The famous hexagonal basin of Trajan was at the centre of many warehouses. The sides of the basin measure 357.77 metres, perhaps 1200 Roman feet. The maximum diameter is 715.54 metres. It was five metres deep. The bottom was covered with stones, at the north end gradually sloping upwards, to reach a depth of only one metre at the edge of the basin. On the quays were travertine blocks with holes, used for mooring, fifteen metres apart (h. 1.10, w. 0.75, d. 2.0, diam. of holes 0.45). The basin could contain more than 100 ships that did not moor alongside the quays, but at a straight angle.
The basin was surrounded by a few wide treads (total width c. 6 m.). Numbered columns with Latin numerals were also found around the basin, suggesting that the sides of the hexagon were subdivided into numbered sectors. On the quays was a wall, with five narrow doorways (1.80) on each side of the hexagon. The doorways are too narrow for wagons. Apparently the goods were unloaded and carried by slaves. This can also be seen on several reliefs and mosaics. The wall facilitated the control of the flow of goods, for the Customs Service and the levying of import duties (the portorium).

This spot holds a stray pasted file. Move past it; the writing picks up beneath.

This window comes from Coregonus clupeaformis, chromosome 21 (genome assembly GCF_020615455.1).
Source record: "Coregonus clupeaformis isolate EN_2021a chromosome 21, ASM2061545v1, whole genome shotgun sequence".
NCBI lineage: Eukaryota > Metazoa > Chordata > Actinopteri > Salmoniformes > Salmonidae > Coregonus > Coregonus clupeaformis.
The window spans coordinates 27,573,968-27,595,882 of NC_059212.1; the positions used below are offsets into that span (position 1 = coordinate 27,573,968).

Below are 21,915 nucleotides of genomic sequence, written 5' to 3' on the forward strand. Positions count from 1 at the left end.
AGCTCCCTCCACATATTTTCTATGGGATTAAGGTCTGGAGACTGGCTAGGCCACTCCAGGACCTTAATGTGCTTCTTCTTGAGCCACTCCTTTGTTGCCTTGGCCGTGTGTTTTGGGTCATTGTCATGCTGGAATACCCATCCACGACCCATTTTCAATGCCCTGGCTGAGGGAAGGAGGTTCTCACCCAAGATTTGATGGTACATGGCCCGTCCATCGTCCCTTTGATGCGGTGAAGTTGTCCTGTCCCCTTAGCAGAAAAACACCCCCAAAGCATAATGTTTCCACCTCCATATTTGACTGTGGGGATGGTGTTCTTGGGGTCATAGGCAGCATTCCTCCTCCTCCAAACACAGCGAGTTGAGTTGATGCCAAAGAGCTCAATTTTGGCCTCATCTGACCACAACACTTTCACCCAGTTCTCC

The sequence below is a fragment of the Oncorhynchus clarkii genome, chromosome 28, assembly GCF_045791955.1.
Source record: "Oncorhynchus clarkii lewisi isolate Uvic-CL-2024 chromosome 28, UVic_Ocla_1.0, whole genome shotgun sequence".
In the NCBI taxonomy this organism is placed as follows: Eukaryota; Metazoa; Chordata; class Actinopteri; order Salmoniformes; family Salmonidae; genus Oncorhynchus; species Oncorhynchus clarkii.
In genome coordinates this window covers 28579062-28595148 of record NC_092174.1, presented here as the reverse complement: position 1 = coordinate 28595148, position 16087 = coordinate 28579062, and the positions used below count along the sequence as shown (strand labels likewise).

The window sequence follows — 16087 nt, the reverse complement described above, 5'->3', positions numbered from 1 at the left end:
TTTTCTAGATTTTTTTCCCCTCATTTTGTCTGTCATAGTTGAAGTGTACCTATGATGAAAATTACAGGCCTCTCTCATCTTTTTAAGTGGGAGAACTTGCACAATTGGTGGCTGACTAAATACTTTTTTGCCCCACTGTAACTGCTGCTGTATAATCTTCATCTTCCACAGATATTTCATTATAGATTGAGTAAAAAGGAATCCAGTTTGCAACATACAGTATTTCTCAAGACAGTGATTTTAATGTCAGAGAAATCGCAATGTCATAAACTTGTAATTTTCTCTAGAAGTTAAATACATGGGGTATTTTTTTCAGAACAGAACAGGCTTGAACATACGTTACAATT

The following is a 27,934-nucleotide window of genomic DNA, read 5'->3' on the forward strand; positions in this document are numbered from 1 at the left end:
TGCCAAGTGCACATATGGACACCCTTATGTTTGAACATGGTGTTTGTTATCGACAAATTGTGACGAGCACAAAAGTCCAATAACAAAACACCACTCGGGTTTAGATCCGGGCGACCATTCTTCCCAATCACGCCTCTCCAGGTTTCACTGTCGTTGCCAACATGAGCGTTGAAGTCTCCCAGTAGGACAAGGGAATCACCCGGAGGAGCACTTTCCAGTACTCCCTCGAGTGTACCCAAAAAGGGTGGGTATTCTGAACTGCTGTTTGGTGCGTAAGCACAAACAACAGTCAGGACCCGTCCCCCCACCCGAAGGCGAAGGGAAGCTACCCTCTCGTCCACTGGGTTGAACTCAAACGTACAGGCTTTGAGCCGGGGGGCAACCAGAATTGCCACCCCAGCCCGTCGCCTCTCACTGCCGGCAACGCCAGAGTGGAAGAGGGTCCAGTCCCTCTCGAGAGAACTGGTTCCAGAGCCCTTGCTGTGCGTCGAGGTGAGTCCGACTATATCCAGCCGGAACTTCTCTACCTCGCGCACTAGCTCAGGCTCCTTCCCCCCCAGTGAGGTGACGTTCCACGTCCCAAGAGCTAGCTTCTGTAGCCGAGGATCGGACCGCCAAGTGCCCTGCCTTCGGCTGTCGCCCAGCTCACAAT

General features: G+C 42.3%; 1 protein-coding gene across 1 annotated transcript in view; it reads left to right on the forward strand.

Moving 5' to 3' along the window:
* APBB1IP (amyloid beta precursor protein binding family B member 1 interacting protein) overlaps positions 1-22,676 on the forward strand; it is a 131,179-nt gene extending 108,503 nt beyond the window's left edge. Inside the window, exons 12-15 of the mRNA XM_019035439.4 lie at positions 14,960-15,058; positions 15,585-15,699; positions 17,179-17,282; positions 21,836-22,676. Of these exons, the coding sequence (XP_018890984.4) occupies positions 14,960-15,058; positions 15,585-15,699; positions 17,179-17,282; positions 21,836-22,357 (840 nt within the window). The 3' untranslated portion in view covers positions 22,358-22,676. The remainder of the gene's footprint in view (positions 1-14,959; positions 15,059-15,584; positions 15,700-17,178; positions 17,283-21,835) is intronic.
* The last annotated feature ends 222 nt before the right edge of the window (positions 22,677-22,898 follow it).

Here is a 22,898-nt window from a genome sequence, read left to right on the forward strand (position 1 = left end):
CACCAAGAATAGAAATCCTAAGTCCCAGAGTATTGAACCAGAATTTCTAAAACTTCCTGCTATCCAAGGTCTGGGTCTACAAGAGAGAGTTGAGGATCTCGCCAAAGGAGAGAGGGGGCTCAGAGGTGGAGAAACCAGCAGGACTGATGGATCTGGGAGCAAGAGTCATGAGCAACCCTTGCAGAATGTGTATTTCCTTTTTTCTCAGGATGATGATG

The following inscription (CIL XIV, 113) was found in 1794 on a quay on the south side of the hexagon:
COLVMNAM VII TEMPEST[atis]
It records the restoration by Septimius Severus in 196 AD of "a column broken by the force of a storm". The inscription seems to have belonged to the base of the column that had been restored. Perhaps this column can be seen on the Torlonia-relief, a famous Severan depiction of the harbour.
Side V of the hexagon with a white, travertine mooring block.
Testaguzza 1970, p. 170.
A marble column with the number XXIII at the corner of sides III and IV.
Testaguzza 1970, p. 171.